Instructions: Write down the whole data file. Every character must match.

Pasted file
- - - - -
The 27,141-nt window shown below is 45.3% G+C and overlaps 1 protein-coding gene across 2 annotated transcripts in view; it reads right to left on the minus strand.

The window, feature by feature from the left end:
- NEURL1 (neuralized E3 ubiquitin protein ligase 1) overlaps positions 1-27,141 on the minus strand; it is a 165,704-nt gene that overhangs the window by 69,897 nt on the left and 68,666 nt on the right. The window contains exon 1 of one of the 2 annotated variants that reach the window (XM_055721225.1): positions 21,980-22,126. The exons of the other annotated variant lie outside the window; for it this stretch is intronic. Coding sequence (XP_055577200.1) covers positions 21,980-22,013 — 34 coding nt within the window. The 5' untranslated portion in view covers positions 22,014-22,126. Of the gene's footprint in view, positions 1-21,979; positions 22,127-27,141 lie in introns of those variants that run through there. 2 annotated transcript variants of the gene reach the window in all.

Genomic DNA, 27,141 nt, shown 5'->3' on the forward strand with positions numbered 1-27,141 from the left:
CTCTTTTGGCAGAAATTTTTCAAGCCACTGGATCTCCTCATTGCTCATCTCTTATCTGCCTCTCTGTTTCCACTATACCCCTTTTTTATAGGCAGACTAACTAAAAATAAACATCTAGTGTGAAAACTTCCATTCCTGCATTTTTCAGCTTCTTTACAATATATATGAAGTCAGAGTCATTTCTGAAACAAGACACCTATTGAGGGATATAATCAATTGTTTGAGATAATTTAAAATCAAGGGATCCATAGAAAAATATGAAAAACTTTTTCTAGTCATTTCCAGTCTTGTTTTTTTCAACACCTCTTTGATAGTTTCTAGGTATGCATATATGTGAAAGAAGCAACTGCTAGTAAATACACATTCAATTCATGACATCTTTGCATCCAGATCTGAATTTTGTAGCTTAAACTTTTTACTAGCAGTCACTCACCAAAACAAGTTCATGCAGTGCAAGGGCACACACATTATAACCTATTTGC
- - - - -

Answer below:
The 27,141-nt window shown below is 45.3% G+C and overlaps 1 protein-coding gene across 2 annotated transcripts in view; it reads right to left on the minus strand.

The window, feature by feature from the left end:
- NEURL1 (neuralized E3 ubiquitin protein ligase 1) overlaps positions 1-27,141 on the minus strand; it is a 165,704-nt gene that overhangs the window by 69,897 nt on the left and 68,666 nt on the right. The window contains exon 1 of one of the 2 annotated variants that reach the window (XM_055721225.1): positions 21,980-22,126. The exons of the other annotated variant lie outside the window; for it this stretch is intronic. Coding sequence (XP_055577200.1) covers positions 21,980-22,013 — 34 coding nt within the window. The 5' untranslated portion in view covers positions 22,014-22,126. Of the gene's footprint in view, positions 1-21,979; positions 22,127-27,141 lie in introns of those variants that run through there. 2 annotated transcript variants of the gene reach the window in all.

Genomic DNA, 27,141 nt, shown 5'->3' on the forward strand with positions numbered 1-27,141 from the left:
CTCTTTTGGCAGAAATTTTTCAAGCCACTGGATCTCCTCATTGCTCATCTCTTATCTGCCTCTCTGTTTCCACTATACCCCTTTTTTATAGGCAGACTAACTAAAAATAAACATCTAGTGTGAAAACTTCCATTCCTGCATTTTTCAGCTTCTTTACAATATATATGAAGTCAGAGTCATTTCTGAAACAAGACACCTATTGAGGGATATAATCAATTGTTTGAGATAATTTAAAATCAAGGGATCCATAGAAAAATATGAAAAACTTTTTCTAGTCATTTCCAGTCTTGTTTTTTTCAACACCTCTTTGATAGTTTCTAGGTATGCATATATGTGAAAGAAGCAACTGCTAGTAAATACACATTCAATTCATGACATCTTTGCATCCAGATCTGAATTTTGTAGCTTAAACTTTTTACTAGCAGTCACTCACCAAAACAAGTTCATGCAGTGCAAGGGCACACACATTATAACCTATTTGC